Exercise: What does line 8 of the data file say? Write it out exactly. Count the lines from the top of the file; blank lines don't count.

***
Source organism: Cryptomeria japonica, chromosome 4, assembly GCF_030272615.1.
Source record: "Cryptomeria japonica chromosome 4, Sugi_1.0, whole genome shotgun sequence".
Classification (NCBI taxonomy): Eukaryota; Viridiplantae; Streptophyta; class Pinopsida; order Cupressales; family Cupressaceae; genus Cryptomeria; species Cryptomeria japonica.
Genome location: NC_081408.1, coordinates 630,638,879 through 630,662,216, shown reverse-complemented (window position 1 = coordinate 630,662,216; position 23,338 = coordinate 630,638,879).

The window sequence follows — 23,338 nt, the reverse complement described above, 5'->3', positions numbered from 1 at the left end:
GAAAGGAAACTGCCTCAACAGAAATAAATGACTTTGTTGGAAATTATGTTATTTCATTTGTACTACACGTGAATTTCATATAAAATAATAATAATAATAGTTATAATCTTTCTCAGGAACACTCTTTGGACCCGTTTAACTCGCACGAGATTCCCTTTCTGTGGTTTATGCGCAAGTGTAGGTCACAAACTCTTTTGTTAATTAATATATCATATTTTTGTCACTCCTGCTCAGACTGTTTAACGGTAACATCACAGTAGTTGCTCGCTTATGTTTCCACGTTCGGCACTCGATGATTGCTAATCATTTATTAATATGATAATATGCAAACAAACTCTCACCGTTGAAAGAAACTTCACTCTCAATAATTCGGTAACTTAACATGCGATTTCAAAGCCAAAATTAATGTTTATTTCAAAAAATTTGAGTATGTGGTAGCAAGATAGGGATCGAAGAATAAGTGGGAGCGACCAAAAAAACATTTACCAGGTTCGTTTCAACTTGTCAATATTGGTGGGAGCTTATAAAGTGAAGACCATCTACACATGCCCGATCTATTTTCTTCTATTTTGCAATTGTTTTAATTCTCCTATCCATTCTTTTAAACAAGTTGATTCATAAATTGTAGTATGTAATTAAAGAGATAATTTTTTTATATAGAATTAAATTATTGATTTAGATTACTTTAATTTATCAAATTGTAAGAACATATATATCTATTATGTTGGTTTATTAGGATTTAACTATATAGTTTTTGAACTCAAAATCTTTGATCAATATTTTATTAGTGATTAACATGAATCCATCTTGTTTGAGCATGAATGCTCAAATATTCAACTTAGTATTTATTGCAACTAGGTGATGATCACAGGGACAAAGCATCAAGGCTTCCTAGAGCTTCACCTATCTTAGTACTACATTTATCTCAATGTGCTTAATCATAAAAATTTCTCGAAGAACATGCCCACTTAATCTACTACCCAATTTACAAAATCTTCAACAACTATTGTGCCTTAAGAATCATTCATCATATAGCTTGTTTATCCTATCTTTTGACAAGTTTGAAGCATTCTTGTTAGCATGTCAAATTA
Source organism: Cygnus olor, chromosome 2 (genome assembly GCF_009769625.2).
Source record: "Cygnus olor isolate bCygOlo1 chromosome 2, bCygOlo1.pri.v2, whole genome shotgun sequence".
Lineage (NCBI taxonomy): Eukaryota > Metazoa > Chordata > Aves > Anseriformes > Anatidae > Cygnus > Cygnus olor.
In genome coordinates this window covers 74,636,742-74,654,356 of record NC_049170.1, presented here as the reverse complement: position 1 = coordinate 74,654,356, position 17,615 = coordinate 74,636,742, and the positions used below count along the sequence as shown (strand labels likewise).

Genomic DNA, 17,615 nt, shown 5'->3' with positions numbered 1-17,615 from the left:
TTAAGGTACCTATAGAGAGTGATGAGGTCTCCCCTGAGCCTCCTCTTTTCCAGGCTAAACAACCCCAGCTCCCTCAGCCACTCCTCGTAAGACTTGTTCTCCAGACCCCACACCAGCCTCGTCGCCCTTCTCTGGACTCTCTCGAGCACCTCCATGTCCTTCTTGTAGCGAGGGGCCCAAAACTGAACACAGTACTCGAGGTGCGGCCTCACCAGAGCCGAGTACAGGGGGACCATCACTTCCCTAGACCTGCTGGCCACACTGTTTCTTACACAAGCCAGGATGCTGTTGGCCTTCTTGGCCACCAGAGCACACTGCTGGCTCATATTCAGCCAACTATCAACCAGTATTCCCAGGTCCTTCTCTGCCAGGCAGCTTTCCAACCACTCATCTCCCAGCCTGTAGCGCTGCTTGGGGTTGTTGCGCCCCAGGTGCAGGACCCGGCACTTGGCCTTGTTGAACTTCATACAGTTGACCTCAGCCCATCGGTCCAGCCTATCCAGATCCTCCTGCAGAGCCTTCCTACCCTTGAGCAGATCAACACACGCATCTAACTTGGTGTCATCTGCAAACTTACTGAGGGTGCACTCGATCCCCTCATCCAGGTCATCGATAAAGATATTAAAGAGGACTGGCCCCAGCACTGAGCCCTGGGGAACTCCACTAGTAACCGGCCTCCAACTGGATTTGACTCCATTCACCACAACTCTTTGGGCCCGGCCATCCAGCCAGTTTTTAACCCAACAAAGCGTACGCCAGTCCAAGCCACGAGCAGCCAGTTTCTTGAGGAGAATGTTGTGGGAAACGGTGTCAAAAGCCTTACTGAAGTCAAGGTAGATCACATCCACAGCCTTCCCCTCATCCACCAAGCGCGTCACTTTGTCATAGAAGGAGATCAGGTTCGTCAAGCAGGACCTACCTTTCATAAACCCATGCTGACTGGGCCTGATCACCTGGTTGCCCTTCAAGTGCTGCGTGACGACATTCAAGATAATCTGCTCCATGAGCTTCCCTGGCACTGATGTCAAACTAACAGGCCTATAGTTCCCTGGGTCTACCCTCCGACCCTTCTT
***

Source record: "Cygnus olor isolate bCygOlo1 chromosome 2, bCygOlo1.pri.v2, whole genome shotgun sequence".